A Doll's House Ibsen Analysis
It is easily assumed that Ibsen intended on showing the absurdity of this theory through Torvald’s ignorance. A certain irony is achieved through the way Nora sees Torvald as similar to her father and the way Torvald, in turn, sees her father as a bad person. Thus, it is as if Torvald is pointing out his own flaws, blaming himself for the source of Nora’s “sin,” and inadvertently holding himself responsible for her actions when he is criticizing Nora’s father. Torvald’s true feelings about him are further revealed upon the discovery of Nora’s secret. Torvald …show more content…
This quote shows how his contempt toward women mirrors the attitude of a child. It is like a little boy who won’t go near “girl cooties.” With the title, A Doll’s House, this childlike element adds to the entire concept of the play.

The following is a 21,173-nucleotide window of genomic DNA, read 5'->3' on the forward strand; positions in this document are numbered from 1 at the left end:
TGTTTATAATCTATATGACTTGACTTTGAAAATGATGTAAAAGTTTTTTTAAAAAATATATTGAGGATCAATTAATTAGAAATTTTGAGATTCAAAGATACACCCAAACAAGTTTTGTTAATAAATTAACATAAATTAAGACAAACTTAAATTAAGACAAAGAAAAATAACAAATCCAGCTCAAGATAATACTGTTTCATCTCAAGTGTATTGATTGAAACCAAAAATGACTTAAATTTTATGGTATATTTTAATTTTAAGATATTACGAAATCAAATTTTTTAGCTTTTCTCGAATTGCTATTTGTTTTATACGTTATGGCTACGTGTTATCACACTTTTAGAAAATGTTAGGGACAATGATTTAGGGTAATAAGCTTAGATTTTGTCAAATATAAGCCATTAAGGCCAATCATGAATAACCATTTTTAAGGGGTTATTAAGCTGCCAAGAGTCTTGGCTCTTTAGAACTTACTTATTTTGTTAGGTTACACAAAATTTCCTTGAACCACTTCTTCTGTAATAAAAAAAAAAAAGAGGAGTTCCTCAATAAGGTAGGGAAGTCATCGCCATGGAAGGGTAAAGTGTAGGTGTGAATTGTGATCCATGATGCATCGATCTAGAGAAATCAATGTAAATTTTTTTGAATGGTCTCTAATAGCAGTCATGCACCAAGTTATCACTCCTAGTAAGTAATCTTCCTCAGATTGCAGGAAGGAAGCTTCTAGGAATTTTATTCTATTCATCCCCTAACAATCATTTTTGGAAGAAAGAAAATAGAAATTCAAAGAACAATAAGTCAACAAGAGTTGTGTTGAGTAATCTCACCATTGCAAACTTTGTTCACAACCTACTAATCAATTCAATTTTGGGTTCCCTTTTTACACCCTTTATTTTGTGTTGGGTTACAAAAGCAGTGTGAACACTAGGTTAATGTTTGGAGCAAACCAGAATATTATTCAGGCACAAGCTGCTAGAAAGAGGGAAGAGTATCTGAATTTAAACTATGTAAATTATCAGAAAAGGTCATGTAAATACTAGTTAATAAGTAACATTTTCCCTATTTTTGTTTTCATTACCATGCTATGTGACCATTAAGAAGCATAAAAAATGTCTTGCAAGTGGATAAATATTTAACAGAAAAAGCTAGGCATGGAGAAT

Secondly, in Ghosts, Ibsen shows the sins of parents being passed on to their children through “ghosts,” or what is conceived to be the repetition of the past. Past sins repeat themselves as Oswald inadvertently mirrors some of his late father’s characteristics, which includes: smoking, drinking, suffering from syphilis, and presumably having sex with the servant girl. Oswald’s father, Mr. Alving, was perceived as a hero and a great man; this couldn’t be more contrary to reality. “Yes, my dear Oswald Alving, you have inherited the name of a man who undoubtedly was both energetic and worthy” (Ghosts 85). Mrs. Alving said to her son. This lie was one that was sustained throughout her life; one that was there to protect her son from the truth that was his